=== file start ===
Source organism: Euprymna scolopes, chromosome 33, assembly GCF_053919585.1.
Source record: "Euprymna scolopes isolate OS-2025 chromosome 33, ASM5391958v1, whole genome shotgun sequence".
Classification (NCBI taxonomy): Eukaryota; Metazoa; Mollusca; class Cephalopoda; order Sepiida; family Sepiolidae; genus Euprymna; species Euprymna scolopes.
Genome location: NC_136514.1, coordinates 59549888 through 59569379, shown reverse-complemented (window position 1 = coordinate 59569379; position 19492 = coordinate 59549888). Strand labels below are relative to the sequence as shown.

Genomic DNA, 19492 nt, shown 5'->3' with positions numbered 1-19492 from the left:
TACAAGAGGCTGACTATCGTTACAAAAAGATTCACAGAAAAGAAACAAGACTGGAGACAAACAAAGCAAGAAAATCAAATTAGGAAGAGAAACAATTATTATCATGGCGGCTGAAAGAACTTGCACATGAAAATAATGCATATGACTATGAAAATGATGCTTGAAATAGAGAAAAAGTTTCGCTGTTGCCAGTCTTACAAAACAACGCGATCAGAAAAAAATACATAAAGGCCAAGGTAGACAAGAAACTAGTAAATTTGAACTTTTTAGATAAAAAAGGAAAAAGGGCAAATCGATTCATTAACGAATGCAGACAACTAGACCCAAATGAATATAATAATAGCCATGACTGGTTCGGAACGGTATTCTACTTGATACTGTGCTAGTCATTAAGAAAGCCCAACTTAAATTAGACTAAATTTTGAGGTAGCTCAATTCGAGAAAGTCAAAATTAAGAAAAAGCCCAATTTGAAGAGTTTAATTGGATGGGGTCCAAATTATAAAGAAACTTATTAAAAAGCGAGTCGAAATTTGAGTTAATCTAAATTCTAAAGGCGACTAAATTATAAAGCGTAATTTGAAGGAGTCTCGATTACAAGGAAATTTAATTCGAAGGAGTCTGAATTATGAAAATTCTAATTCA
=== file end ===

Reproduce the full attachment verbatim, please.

Source organism: Euprymna scolopes, chromosome 33, assembly GCF_053919585.1.
Source record: "Euprymna scolopes isolate OS-2025 chromosome 33, ASM5391958v1, whole genome shotgun sequence".
Classification (NCBI taxonomy): Eukaryota; Metazoa; Mollusca; class Cephalopoda; order Sepiida; family Sepiolidae; genus Euprymna; species Euprymna scolopes.
Genome location: NC_136514.1, coordinates 59549888 through 59569379, shown reverse-complemented (window position 1 = coordinate 59569379; position 19492 = coordinate 59549888). Strand labels below are relative to the sequence as shown.

Genomic DNA, 19492 nt, shown 5'->3' with positions numbered 1-19492 from the left:
TACAAGAGGCTGACTATCGTTACAAAAAGATTCACAGAAAAGAAACAAGACTGGAGACAAACAAAGCAAGAAAATCAAATTAGGAAGAGAAACAATTATTATCATGGCGGCTGAAAGAACTTGCACATGAAAATAATGCATATGACTATGAAAATGATGCTTGAAATAGAGAAAAAGTTTCGCTGTTGCCAGTCTTACAAAACAACGCGATCAGAAAAAAATACATAAAGGCCAAGGTAGACAAGAAACTAGTAAATTTGAACTTTTTAGATAAAAAAGGAAAAAGGGCAAATCGATTCATTAACGAATGCAGACAACTAGACCCAAATGAATATAATAATAGCCATGACTGGTTCGGAACGGTATTCTACTTGATACTGTGCTAGTCATTAAGAAAGCCCAACTTAAATTAGACTAAATTTTGAGGTAGCTCAATTCGAGAAAGTCAAAATTAAGAAAAAGCCCAATTTGAAGAGTTTAATTGGATGGGGTCCAAATTATAAAGAAACTTATTAAAAAGCGAGTCGAAATTTGAGTTAATCTAAATTCTAAAGGCGACTAAATTATAAAGCGTAATTTGAAGGAGTCTCGATTACAAGGAAATTTAATTCGAAGGAGTCTGAATTATGAAAATTCTAATTCA